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Ask Dr. Michael Salkin Your Own Question
Dr. Michael Salkin
Dr. Michael Salkin, Veterinarian
Category: Bird Veterinary
Satisfied Customers: 23833
Experience:  University of California at Davis graduate veterinarian with 44 years of experience
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She's wheezing. She (orpington chicken) started wheezing

Customer Question

She's wheezing.
JA: I'll do all I can to help. What is the matter with the bird?
Customer: She (orpington chicken) started wheezing this afternoon. I don't know why.
JA: Where does the bird seem to hurt?
Customer: Other chickens are all fine.
JA: Can you see anything that looks wrong or different?
Customer: Nothing looks different about her. I gave her some dried worms and she ate them.
JA: The Veterinarian will know if the bird will be able to digest that. What is the bird's name and age?
Customer: Name is ***** ***** she will be 2 years old in September.
JA: What is the bird's name?
Customer: Toast
JA: Is there anything else the Veterinarian should be aware of about Toast?
Customer: She has always been perfectly healthy.
JA: I'm sending you to a secure page on JustAnswer so you can place the $5 fully refundable deposit now. While you're filling out that form, I'll tell the Veterinarian about your situation and connect you two.
Submitted: 7 months ago.
Category: Bird Veterinary
Expert:  Dr. Michael Salkin replied 7 months ago.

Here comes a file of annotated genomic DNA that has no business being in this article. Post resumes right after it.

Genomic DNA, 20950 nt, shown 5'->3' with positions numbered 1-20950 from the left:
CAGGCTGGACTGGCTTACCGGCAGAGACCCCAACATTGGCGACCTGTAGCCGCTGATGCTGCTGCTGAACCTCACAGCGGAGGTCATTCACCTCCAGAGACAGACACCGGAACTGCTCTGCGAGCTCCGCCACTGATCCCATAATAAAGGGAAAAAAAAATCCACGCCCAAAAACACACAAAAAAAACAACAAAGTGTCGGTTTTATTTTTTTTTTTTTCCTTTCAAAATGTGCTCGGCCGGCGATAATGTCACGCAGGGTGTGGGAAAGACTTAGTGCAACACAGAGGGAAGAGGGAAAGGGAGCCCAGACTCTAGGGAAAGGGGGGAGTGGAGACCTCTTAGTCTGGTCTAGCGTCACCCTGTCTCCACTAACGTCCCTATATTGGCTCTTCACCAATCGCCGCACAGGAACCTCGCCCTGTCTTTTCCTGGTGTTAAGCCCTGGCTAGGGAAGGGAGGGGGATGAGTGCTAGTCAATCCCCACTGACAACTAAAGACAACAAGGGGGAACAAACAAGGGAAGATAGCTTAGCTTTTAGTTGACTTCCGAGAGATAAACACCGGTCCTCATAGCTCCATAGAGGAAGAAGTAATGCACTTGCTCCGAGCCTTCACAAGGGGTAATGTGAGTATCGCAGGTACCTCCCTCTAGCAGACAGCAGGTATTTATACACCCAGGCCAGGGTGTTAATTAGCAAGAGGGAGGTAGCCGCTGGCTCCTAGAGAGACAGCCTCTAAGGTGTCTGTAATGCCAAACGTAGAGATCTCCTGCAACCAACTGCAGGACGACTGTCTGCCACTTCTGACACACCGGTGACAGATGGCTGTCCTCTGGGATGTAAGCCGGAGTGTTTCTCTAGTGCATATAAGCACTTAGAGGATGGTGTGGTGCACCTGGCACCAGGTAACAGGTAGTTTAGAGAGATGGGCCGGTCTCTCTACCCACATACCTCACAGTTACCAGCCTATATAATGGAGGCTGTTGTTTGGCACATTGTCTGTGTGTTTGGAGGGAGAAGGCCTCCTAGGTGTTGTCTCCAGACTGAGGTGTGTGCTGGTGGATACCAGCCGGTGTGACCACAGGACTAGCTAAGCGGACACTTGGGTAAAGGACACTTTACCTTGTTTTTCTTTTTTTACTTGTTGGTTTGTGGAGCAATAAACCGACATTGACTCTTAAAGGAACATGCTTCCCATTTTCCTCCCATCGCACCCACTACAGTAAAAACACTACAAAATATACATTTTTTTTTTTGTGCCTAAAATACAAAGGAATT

It's important to recognize that in any case of respiratory illness, it's important to know if you're dealing with a viral, bacterial, fungal, or parasitic disease. The treatment for one disease may be ineffective or even harmful for others. To make a diagnosis, an avian vet (please see here: will perform several tests including bacterial cultures of the airways, blood tests, and necropsies of dead birds if they're available. Dead birds should be refrigerated - not frozen – until they can be necropsied. Microscopic evaluation of affected tissues is helpful and can be performed at a diagnostic laboratory such as a county animal disease diagnostic laboratory. A fecal test for parasites also should be done. Attempts to isolate virus may be required. Respiratory infections in poultry have several causes but outward signs may appear similar to the flock owner.

I understand that that's all well and good but you might not have access to such a veterinarian. In that case it's not unreasonable to treat what you can treat - bacterial respiratory infections - with the appropriate antibiotics. Tylosin (Tylan-50 at your local feed store) can be administered at a dose of 20-30 mg/lb daily either injected into the breast muscle or orally even though it's an injectable solution. Five to seven days should suffice. Alternatively, tetracycline (Duramycin-10) at your local feed store can be placed in Toast's drinking water as per the label's instructions. Ten consecutive days should suffice. Quarantining her at this time isn't necessary as she has already exposed all of your other chickens. If she's becomes inappetent, however, I would recommend your treating her as seen here:

If you didn't see a positive change in spite of antibiotic therapy consulting with an avian vet is indicated. It's best to approach the diagnostic process with a clear sense of Toast's value to your operation. Although some services such as your county animal disease diagnostic laboratory might be available free of charge through a county agency or land-grant extension office, the expense of some diagnostic tests and treatments can add up quickly. While it’s always worth your time and money to identify a bacterial or viral infection that could potentially impact more than one member of the flock, this might not be the case with a condition that only affects one hen. Please respond with further questions or concerns if you wish.

Expert:  Dr. Michael Salkin replied 7 months ago.
I'm just following up on our conversation about your pet. How is everything going?
Dr. Michael Salkin